Yet despite the dark clouds hanging over him, the PM has been handed a lifeline from another head of state under investigation. US President Donald Trump stood alongside Netanyahu when he announced his peace plan for the Middle East, which would see Jerusalem be the unified undivided capital of Israel, part of the Jordan Valley annexed and legitimising the status of Israeli settlements in the West Bank, despite the fact that they are considered illegal under international law. The timing of the announcement prompted Democratic senators to write to Trump and say that “the timing of this proposal to coincide with Prime Minister Netanyahu’s indictment on bribery charges also raises disturbing questions about your intention to intervene in the Israeli election process.”

The message from both Trump and Netanyahu to their supporters on the right is, ignore the impeachment and indictment, vote for us in 2020, and then we can implement this “deal of the century.” While that may well work for their domestic political campaign, it will not be accepted by the Palestinians. When the plan was formally announced on Tuesday, it was immediately met with anger and dismay in Gaza and the West Bank. "We say a thousand times, no, no, no," said Palestinian President Mahmoud Abbas in response to the proposals. "We rejected this deal from the start and our stance was correct." Activists condemned the deal, describing it as the new Balfour Declaration, and clashes were reported between protesters and the Israeli Defense Forces (IDF). Palestinian officials will complain to the UN, but the US has a veto on the Security Council, and without a strong political voice another escalation in violence seems almost inevitable.

Libya – 2019 saw the self-styled Libyan National Army (LNA) launch its offensive on the capital, Tripoli. Although the eastern forces, led by Khalifa Haftar, seized key towns to the south and east, they have so far been unable to capture the city from the UN-backed Government of National Accord (GNA). Haftar launched the operation in April, claiming that he was going to rid the country of terrorists, and his forces have had international support from Egypt, UAE, Saudi Arabia, Russia and France. Fighters from Chad and Sudan have also been reported to be fighting alongside the LNA. For the GNA, they called on their Turkish allies to send troops to help them to defend the capital; at the start of January parliament approved the request and Turkish troops have started travelling to Libya; French officials claim Syrian mercenaries have also been travelling on Turkish warships to join the fight.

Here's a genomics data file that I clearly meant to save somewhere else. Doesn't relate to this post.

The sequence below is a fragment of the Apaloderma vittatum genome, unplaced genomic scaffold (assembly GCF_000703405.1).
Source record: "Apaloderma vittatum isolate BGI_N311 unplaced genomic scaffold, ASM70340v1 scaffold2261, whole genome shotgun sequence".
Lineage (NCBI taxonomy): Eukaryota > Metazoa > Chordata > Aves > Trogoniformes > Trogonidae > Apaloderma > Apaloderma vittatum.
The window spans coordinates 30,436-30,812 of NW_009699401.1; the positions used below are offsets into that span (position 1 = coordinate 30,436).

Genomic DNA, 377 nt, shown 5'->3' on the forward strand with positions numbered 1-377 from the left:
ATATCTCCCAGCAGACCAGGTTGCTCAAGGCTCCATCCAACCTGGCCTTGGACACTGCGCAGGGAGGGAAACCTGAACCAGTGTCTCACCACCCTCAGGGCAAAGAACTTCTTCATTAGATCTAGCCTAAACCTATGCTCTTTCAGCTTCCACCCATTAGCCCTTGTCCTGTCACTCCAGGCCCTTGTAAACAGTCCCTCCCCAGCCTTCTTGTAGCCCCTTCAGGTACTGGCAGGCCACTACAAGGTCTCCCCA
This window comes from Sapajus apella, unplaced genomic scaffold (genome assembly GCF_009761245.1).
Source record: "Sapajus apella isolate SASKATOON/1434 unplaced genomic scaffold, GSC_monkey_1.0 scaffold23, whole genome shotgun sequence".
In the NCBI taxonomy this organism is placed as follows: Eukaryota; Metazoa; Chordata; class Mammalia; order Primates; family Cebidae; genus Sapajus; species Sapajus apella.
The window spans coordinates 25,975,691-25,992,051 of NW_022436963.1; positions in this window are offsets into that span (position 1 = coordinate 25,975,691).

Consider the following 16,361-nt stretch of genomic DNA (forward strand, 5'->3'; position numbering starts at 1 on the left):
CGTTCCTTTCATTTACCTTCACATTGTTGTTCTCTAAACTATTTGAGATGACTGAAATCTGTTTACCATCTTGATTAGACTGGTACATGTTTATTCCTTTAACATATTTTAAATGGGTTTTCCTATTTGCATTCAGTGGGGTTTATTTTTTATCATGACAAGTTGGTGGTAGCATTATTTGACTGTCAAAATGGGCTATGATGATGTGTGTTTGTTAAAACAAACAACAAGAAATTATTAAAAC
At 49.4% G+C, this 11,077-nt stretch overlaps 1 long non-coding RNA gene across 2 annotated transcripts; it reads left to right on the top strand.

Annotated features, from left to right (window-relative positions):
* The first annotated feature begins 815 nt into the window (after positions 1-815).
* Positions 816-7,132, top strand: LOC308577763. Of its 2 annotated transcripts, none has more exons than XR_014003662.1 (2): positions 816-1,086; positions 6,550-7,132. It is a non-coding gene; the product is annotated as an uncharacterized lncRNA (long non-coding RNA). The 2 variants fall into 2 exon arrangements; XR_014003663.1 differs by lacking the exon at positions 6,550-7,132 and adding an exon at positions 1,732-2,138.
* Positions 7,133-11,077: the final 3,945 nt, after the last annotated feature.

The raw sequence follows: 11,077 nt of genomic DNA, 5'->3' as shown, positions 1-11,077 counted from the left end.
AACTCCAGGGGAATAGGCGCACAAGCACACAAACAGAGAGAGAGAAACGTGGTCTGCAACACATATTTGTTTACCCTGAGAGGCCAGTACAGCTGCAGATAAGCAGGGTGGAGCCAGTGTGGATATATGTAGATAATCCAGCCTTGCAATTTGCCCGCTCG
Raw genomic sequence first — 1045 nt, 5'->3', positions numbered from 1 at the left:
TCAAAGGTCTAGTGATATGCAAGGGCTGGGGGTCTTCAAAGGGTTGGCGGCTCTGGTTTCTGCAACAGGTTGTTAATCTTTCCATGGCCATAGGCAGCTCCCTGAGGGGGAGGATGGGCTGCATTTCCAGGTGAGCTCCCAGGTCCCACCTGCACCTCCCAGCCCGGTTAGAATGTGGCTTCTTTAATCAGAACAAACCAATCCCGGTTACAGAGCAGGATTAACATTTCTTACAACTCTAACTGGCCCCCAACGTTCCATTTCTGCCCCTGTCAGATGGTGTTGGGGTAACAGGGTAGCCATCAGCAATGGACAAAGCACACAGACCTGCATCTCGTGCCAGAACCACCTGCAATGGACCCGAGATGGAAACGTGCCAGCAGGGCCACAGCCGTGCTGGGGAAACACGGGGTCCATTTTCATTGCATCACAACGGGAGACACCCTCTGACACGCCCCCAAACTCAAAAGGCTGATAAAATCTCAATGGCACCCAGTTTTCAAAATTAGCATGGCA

Turkey’s President Recep Tayyip Erdogan insists that military means will not solve the conflict in Libya. Diplomatic efforts have intensified, and talks were held this month in Moscow and then Berlin. The summit in Germany resulted in an agreement to uphold an arms embargo and for international states to limit their roles in the country. However, France and Turkey have subsequently accused each other of exacerbating the conflict. Meanwhile, the two people who need to reach an understanding, Haftar and the head of the GNA, Prime Minister Fayez al-Sarraj, refused to meet during the latest round of talks. Sarraj previously said he will not deal with Haftar, accusing his rival of breaking previous promises.

There is no obvious solution to the current conflict; Tripoli is less likely to fall now that Turkish troops have been deployed to support the GNA. Haftar’s forces briefly held the town of Abugrein on Sunday before the GNA launched a counter-offensive alongside fighters from the nearby town of Misrata. This trend is likely to continue into 2020, with both sides capturing and losing territory without making any significant breakthrough. The GNA doesn’t appear to be capable of launching its own major offensive on the LNA strongholds in the east, so Libya will remain divided and the conflict will keep rumbling on.